Yes, you can are liable for the debt incurred. Using a credit card, debit card, bank account, assets, etc. of a deceased person without being the legal administrator of the deceased person's estate is considered fraud.
In most cases a collector of consumer debt may only third parties to find out where you live, what your phone number is, and where you work. Collectors usually are prohibited from contacting such third parties more than once. In most cases, the collector may not tell anyone other than you and your attorney that you owe money. Debt collectors also may not state that: (1) you will be arrested if you do not pay your debt; (2) they will seize, garnish, attach, or sell your property or wages, unless the collection agency or creditor intends to do so, and it is legal to do so; or (3) actions, such as a lawsuit, will be taken against you, which legally may not be taken, or which they do not intend to take. If the repossession company has violate those laws, you might contact an attorney to file claim against them for violating the Fair Debt Collection Practices Act.
There are 5 powerful families Mafia families in the New York area: Gambino, Genovese, Colombo, Bananno, and Luchese. These names come from Joe Valachi. He was a low ranking soldier who was the first man to break the omerta, or code of silence. The family names come from him, because he testified as to who the bosses were of the 5 families at the time of his arrest in 1959. The only difference is the Colombo family. It was under the control of Joe Profaci in 1959, but Joe Colombo became famous in the 1960s and therefore, his name has been used to identify the family since then. GAMBINO: Boss of the Gambino family was Salvatore D'Aquila. He was boss of the Bosses until he was murdered Oct. 1928 in Brooklyn, NY. He was succeeded by Frank Scalise, who was in control until 1931. Vincent Mangano represent stability for the family as he was in control from 1931 - 1951. Albert Anastasia took over in 1951 and ruled until his murder in a barbershop in 1957. He formed Murder, Inc., the group that killed an estimated 400 people in his time as boss of the family. Anastasia's sanity began to be questioned by other members of the family. This led to his murder by the Gallo bros., Larry and Joe, in the hotel babershop. Carlo Gambino took over in 1957 and ruled until 1976. He is generally known as the best boss of the family. He tried to keep a low profile. Carlo Gambino turned the family into the most profitable one in the city. Gambino never served a day of jailtime in his life. When Carlo was on his deathbed in 1976, he chose Paul Castellano to succeed him. Castellano was Carlo's cousin, and brother-in-law, so Carlo thought it was a good choice to let Paul take over. This move upset Aniello "Neil" Dellacroce, who had been family underboss since 1965. Dellacroce thought he would be taking over the family, but he obeyed Gambino's wishes and was rewarded by Castellano by remainiing in the number two spot in the family. Paul Castellano was regarded as more of a businessman than a gangster. He lived in his mansion on Todt Hill on Staten Island, where he rarely ventured out. The soldiers and family began to resent this. They felt that Castellano was losing touch with them. In 1985 Paul Castellano and his bodyguard, Tommy Bilotti were assassinated in front of Sparks Steak House in NYC in a move that was orchestrated by Gambino capo John Gotti. Gotti's mentor, Dellacroce, had died 2 weeks before the assassination. Gotti had waited for Dellacroce to die so he could take out Castellano. Gotti then took control of the family and was known as the "teflon don" for his acquital in 3 separate trials in the late 80s. In 1991, the feds indicted John Gotti, along with underboss Salvatore "Sammy the Bull" Gravano and consigliere Frank "Frankie Loc" Locascio on racketeering and murder conspirary charges. In a shocking move, Gravano turned state's witness and testified against his boss. Gravano was sentenced to 20 years in prison for 19 murders and he served less than 5. In 1992, Gotti was convicted on murder and racketeering charges, and is serving a life sentence in a federal prison in Marion, Il. His son, John Gotti Jr., is currently the acting b oss of the Gambino family. The elder Gotti would like for his son to remain as boss, but the national commission of the LCN will not allow it because John Jr., is known to have a quick temper and not as strong a leader as his father. Gambino capo Nicholas "Little Nick" Corozzo was chosen by the commission to take over for Gotti after 1 last chance for legal appeals. The appeals failed, but Corozzo was then indicted on racketeering charges while in Florida, and he is currently incarcerated in NYC along with fellow Gambino capo Leonard DiMaria. The Gambinos were the strongest family in the city only 7 or 8 years ago, but now they are at a key time that will determine how far they go in the future. Marcy For more info the the other 4 families go to: www.americanmafia.com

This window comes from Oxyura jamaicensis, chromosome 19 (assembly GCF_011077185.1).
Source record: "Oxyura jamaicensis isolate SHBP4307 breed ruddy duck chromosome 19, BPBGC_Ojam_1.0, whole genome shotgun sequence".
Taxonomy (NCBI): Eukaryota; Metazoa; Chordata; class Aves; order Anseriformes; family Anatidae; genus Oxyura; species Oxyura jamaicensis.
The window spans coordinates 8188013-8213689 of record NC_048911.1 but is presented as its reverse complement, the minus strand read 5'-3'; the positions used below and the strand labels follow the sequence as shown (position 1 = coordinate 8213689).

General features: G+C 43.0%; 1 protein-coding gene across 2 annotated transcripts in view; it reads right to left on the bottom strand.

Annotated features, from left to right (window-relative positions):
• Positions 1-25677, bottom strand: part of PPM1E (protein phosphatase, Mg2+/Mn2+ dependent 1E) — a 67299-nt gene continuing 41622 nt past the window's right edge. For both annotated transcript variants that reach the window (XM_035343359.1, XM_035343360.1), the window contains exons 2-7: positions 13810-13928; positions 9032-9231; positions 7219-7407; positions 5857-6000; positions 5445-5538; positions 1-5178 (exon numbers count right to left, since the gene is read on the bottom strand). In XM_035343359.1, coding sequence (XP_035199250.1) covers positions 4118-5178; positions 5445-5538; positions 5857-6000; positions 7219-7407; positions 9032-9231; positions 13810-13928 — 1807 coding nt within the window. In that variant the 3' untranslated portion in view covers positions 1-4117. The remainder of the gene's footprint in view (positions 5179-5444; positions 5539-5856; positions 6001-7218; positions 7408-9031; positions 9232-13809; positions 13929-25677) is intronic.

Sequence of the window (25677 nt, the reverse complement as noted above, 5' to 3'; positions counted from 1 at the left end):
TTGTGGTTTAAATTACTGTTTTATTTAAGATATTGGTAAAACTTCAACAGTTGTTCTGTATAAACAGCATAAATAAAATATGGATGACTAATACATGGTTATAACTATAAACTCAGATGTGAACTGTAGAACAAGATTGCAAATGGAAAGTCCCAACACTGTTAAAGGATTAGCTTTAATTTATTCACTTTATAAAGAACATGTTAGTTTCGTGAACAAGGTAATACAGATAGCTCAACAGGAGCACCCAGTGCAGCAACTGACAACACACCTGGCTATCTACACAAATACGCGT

Contractual - Based on terms of a contract. Contract - an agreement (usually signed) between one or more parties. Liablity (in the case) - how much a party is responsible for due to damage or non-performance Limitation - limit of something. Two parties enter into a contract for something. Within that contract there is specified a limit to the liablity of either party should the contract not be fullfilled or damage is caused by failure of either party. Contractual Liability Limitation is the total amount that either party would be responsible for based on the agree upon contract. In other words, there is a limit a company/person is only liable (has to pay) for when something goes wrong with a product or service. That limit is based on the contract. Hope this helps.
No, once the charges have been filed the case is in the hands of the prosecution and the involved parties have no say in the adjudication process.